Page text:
Samsung officially announced the launch of its Galaxy Tab 10.1 Android tablet today -- and dropped an interesting little surprise as well.
First, the basics: The Galaxy Tab 10.1 will become available in limited quantities next Wednesday, June 8, at the Best Buy Union Square store in New York City. The Tab will launch nationwide on June 17. The Wi-Fi version will sell for $499 for 16GB of storage or $599 for the 32GB model. Verizon Wireless will also offer 4G versions for $529.99 (16GB) or $629.99 (32GB), with two-year contracts; you can pre-order those editions starting on June 8.
Now, back to that surprise: Samsung's Galaxy Tab 10.1 will ship with a stock version of Android Honeycomb -- not with Samsung's TouchWiz interface. This is actually a pretty significant twist.
[UPDATE: Contrary to initial impressions, the new Tab's software isn't completely stock. See my full review for details.]
Samsung, you see, had originally planned to offer the new Galaxy Tab with TouchWiz baked into the operating system (like it is on most of the company's Android phones). That's what Samsung showed off when it demoed the tablet at the CTIA tech show in March. But Samsung wanted the new Tab to ship with Android 3.1, the updated version of Honeycomb launched by Google last month. And that's where this gets really interesting: In order to get the latest edition of the Android software on its tablets quickly, Samsung decided to drop its custom interface -- for now -- and go with an unmodified stock version of the Honeycomb OS.
For some perspective on this, I've long argued against the idea of manufacturers baking their custom UIs into the Android operating system. To me, these "skins," as they're called, tend to add unnecessary clutter that can't be removed (short of hacking the device). In many cases, they slow down the system. And, perhaps most important, they have the potential to slow down the Android upgrade process for the life of the device.
It's really quite simple: When Google releases a new version of Android, manufacturers start preparing it to work smoothly on their products. That takes a certain amount of time. If the manufacturers want their own custom interfaces baked into the software, they have to spend more time integrating that skin into the code before it's ready for release. As a user, this frequently means a longer wait for the latest Android update. Samsung users in particular know the feeling all too well.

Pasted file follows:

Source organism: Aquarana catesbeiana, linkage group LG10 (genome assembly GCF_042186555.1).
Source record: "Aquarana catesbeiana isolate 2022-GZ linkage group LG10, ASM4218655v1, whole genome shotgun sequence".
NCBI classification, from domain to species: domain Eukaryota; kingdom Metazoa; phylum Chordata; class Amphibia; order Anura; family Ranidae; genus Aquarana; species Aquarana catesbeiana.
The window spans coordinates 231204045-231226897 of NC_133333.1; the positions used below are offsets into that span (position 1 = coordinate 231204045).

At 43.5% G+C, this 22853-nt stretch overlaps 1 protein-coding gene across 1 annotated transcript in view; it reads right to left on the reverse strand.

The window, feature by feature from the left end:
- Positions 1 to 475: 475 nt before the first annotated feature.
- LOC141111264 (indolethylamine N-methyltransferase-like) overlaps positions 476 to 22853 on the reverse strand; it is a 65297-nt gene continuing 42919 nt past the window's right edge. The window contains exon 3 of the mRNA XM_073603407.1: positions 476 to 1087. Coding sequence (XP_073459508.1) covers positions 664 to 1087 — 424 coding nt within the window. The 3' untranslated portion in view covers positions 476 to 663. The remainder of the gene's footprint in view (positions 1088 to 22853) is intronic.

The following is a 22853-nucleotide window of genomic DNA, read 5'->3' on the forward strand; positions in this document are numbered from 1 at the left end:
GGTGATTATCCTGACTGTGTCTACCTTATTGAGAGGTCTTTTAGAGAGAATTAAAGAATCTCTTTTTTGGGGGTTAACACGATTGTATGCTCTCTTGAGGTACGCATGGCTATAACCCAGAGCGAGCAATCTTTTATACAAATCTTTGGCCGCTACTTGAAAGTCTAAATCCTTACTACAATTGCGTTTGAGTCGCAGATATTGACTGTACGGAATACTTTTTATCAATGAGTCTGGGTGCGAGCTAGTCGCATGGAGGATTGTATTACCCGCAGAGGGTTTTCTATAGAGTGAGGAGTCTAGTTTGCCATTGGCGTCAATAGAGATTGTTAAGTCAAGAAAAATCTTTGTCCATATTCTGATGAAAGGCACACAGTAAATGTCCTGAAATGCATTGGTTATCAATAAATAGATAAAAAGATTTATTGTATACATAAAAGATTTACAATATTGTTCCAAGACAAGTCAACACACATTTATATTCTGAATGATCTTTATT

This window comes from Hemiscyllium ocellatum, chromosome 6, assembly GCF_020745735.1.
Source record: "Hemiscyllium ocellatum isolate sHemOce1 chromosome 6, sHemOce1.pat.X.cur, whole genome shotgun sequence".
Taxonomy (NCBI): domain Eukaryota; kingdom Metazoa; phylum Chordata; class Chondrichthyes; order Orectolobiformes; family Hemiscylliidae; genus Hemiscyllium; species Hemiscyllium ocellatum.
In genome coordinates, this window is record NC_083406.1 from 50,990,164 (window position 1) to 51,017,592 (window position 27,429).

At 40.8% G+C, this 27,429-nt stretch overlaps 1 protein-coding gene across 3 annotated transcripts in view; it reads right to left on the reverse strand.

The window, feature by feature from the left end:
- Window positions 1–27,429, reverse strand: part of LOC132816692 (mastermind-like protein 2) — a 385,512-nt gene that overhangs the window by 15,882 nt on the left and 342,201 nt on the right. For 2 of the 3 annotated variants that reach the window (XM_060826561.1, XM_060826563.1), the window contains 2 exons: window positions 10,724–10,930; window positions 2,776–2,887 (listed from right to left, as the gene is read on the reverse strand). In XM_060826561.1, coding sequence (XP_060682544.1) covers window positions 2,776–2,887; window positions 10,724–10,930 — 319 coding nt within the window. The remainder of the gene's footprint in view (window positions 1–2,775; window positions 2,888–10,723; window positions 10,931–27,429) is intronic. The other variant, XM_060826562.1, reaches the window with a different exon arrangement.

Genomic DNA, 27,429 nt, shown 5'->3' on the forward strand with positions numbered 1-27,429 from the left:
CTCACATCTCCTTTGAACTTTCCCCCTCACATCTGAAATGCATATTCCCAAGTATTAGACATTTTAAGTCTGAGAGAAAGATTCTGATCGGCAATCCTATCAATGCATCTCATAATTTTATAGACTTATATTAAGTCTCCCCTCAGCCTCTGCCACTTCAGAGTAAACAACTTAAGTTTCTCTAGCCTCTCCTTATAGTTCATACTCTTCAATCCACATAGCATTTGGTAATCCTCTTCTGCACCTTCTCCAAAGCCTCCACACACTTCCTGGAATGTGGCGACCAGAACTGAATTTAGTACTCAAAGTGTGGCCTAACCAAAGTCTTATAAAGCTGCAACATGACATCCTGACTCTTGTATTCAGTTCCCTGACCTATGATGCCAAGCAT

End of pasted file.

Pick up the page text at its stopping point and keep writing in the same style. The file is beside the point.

The fact that Samsung opted to temporarily drop its TouchWiz skin from the Tab in order to get the new release ready in a short amount of time may be the clearest illustration of this principle we've seen. Sammy showed us that it can make a speedy transition to a new Android release. It just can't, from the looks of it, do it with its proprietary interface intact.
Now, Samsung will eventually bring TouchWiz to the Galaxy Tab 10.1. Getting Android 3.1 ready in a hurry just meant ditching TouchWiz for now.
"Ensuring that the Galaxy Tab 10.1 launched with Android 3.1 Honeycomb was part of our constant commitment to meeting the needs of our customers," Samsung Mobile CEO Dale Sohn said in a press release. "We're going to make the Galaxy Tab 10.1 even more powerful, entertaining and secure through a series of upgrades coming to this device."
Those upgrades will be sent to Galaxy Tab 10.1 users over-the-air "in the near future." They'll add tablet-optimized editions of all the standard TouchWiz stuff as well as other Samsung services like the Media Hub, Readers Hub, and Social Hub programs.
To be clear, I'm not saying those features are bad. Heck, you might like Honeycomb better with them in place; that's ultimately a matter of personal preference. What I'm suggesting isn't that manufacturers get rid of their own distinguishing touches.
What I'm saying is merely that if they were to include those touches as standalone widgets, launchers, and apps -- rather than integrating them into the core OS -- it'd lead to a better experience for users in the end. Users could decide whether they want the extra stuff or would rather stick with Google's "pure" Android setup. Users could pick and choose which features they keep and which features they ditch. And users could get future Android upgrades more quickly and reliably, since the manufacturer's additions wouldn't have to be baked into the software each time a new version rolls out.
(See also: "It's time for the baked-in Android UI to die")
TouchWiz or not, Samsung's Galaxy Tab 10.1 promises to be a compelling new addition to the Android tablet family. Given its sleek, thin form, combined with Samsung's history of Android success, it may even stand to be the first Android tablet to gain serious traction in the mobile market. Though I'm somewhat wary of its skin-covered future, this is certainly not a tablet to ignore.
I'll be reviewing the Galaxy Tab in full detail next week. I'm looking forward to spending some time with the device and seeing how it compares to the Motorola Xoom and other tablet contenders. Maybe the TouchWiz UI will be a worthwhile tradeoff for the experience the Galaxy Tab delivers. Maybe it'll even be an asset, pushing the Tab to heights its "pure" Honeycomb brethren can't achieve.
One way or another, I promise you this: I'll definitely be candid in sharing my thoughts.
Article copyright 2011 JR Raphael. All rights reserved.